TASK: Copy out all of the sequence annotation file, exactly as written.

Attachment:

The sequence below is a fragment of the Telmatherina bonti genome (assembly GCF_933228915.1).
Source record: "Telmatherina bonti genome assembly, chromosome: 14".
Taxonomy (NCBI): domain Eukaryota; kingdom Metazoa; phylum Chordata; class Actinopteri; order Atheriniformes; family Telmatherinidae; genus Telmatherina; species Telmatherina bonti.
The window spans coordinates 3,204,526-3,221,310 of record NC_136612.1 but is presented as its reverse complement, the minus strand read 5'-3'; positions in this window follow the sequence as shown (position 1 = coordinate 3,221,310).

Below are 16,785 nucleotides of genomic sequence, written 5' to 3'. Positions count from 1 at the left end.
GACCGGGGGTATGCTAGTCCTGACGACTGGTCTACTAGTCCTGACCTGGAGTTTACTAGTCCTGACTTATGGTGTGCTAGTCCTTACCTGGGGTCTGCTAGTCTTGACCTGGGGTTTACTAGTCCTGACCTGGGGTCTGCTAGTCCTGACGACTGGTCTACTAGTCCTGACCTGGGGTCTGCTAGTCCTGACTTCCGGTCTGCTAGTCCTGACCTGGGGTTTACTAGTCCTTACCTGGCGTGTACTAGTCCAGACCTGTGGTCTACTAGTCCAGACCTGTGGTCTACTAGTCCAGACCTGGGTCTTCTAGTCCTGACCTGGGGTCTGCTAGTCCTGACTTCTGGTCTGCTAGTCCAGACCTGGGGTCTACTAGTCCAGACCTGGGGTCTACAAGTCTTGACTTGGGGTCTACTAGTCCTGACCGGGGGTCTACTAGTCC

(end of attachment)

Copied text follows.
The sequence below is a fragment of the Telmatherina bonti genome (assembly GCF_933228915.1).
Source record: "Telmatherina bonti genome assembly, chromosome: 14".
Taxonomy (NCBI): domain Eukaryota; kingdom Metazoa; phylum Chordata; class Actinopteri; order Atheriniformes; family Telmatherinidae; genus Telmatherina; species Telmatherina bonti.
The window spans coordinates 3,204,526-3,221,310 of record NC_136612.1 but is presented as its reverse complement, the minus strand read 5'-3'; positions in this window follow the sequence as shown (position 1 = coordinate 3,221,310).

Below are 16,785 nucleotides of genomic sequence, written 5' to 3'. Positions count from 1 at the left end.
GACCGGGGGTATGCTAGTCCTGACGACTGGTCTACTAGTCCTGACCTGGAGTTTACTAGTCCTGACTTATGGTGTGCTAGTCCTTACCTGGGGTCTGCTAGTCTTGACCTGGGGTTTACTAGTCCTGACCTGGGGTCTGCTAGTCCTGACGACTGGTCTACTAGTCCTGACCTGGGGTCTGCTAGTCCTGACTTCCGGTCTGCTAGTCCTGACCTGGGGTTTACTAGTCCTTACCTGGCGTGTACTAGTCCAGACCTGTGGTCTACTAGTCCAGACCTGTGGTCTACTAGTCCAGACCTGGGTCTTCTAGTCCTGACCTGGGGTCTGCTAGTCCTGACTTCTGGTCTGCTAGTCCAGACCTGGGGTCTACTAGTCCAGACCTGGGGTCTACAAGTCTTGACTTGGGGTCTACTAGTCCTGACCGGGGGTCTACTAGTCC